The human rights of drug users have too often been a casualty of the global “war on drugs.” Around the world, harsh national and international drug laws and repressive drug policies are implemented in a manner that makes the violation of drug users’ human rights inevitable. Undue repression of drug users by states not only represents bad human rights practice but also, in the era of HIV and AIDS, is potentially lethal as it drives drug users away from HIV prevention and AIDS treatment and care. Protection of the rights of injection drug users is thus both an urgent public health concern and a human rights imperative.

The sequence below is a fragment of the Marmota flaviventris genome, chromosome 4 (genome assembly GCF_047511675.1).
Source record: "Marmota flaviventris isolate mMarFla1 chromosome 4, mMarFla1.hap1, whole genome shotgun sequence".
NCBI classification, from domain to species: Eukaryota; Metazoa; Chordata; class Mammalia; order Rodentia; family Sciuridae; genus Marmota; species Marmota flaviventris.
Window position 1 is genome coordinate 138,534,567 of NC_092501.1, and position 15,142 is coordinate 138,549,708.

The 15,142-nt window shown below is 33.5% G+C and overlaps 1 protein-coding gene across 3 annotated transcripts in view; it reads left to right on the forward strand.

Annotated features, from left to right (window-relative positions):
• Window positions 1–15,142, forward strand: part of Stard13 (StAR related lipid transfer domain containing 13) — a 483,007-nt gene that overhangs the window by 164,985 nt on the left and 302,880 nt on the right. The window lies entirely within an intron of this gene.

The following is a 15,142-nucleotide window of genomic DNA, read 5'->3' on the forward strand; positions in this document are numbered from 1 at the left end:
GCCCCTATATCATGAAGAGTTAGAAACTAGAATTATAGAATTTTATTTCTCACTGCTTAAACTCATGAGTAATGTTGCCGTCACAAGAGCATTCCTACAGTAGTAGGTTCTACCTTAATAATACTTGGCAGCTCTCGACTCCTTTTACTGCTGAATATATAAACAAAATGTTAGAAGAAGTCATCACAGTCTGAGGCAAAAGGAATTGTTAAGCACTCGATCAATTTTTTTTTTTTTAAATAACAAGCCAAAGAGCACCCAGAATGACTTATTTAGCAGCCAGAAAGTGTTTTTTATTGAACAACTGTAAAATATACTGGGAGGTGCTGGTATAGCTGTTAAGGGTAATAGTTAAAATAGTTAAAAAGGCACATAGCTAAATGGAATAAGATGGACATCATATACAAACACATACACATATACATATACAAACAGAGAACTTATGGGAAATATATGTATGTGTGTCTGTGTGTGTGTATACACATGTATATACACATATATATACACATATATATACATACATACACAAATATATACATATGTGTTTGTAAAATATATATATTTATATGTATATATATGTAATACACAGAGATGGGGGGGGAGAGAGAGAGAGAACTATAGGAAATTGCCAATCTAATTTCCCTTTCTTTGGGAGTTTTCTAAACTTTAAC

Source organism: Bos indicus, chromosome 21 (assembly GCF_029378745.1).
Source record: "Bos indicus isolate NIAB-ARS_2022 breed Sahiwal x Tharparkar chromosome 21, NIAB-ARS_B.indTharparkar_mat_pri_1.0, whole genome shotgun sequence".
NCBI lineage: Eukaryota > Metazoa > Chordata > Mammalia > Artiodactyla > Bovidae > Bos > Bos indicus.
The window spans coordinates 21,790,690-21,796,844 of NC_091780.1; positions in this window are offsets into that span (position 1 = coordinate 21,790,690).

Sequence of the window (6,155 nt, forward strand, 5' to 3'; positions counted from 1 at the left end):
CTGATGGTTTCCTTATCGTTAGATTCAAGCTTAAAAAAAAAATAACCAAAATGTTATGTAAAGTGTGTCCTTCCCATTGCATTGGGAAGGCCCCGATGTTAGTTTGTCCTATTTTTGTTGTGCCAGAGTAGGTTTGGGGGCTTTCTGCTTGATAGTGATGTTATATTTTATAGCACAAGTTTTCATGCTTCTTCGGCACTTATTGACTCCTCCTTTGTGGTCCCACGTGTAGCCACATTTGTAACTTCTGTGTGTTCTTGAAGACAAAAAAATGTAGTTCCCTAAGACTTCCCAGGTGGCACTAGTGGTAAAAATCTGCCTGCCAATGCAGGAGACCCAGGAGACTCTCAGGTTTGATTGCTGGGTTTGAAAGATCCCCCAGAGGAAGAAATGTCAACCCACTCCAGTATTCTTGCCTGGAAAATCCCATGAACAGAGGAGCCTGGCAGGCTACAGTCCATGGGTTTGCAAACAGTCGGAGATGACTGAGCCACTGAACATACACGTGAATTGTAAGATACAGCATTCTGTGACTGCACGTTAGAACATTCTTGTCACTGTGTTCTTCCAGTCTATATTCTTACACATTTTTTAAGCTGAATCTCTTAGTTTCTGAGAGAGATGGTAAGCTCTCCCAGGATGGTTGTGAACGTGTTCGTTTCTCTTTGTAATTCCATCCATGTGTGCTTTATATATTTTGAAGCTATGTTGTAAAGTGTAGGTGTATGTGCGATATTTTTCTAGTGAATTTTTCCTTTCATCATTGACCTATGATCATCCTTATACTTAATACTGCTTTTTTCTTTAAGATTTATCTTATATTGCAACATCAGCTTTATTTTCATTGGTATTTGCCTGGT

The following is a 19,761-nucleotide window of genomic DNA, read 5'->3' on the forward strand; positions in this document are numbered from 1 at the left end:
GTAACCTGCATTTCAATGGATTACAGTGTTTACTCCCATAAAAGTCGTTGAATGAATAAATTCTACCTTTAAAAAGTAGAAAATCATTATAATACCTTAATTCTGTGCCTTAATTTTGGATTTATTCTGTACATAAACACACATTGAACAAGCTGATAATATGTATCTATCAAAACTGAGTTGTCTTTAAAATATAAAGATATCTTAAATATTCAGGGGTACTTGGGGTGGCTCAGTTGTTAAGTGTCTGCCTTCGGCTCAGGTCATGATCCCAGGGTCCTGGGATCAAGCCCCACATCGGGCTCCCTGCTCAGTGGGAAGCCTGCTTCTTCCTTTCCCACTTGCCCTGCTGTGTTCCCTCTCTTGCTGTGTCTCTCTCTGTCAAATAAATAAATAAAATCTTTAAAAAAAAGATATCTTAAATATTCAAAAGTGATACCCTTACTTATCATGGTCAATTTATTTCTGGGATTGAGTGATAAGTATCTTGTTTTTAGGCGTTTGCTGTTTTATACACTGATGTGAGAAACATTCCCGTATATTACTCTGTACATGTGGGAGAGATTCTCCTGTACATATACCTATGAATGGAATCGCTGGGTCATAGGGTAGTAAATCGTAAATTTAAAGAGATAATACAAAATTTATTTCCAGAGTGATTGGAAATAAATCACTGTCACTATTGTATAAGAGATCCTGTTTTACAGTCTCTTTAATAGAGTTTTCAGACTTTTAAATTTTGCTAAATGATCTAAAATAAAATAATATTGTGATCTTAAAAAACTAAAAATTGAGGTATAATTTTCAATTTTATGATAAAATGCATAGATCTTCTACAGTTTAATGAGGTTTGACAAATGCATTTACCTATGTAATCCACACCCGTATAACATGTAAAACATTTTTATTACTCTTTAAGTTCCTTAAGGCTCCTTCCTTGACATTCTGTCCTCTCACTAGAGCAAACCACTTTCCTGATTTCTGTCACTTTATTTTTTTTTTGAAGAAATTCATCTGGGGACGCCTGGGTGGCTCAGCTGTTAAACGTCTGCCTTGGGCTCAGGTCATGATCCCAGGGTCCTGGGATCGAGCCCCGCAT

Injection drug use is a major risk factor for HIV in many parts of the world. Globally, an estimated 10 percent of new HIV infections and about one third of new infections outside of Africa are linked to injection drug use. In the former Soviet Union (fSU) and Eastern Europe alone, there are an estimated 4 million injection drug users, and in many countries of the region more than 70 percent of persons living with HIV are drug users. It is not surprising that this region is home to the world’s fastest-growing AIDS epidemic as HIV can spread at lightning speed through injection. In the United States, about one third of all HIV cases are linked directly or indirectly to injection drug use. In China, injection drug use is estimated to be the most important mode of HIV transmission. In addition to HIV, injection drug users are at high risk of numerous blood-borne diseases, including hepatitis B and C, and of lethal overdose.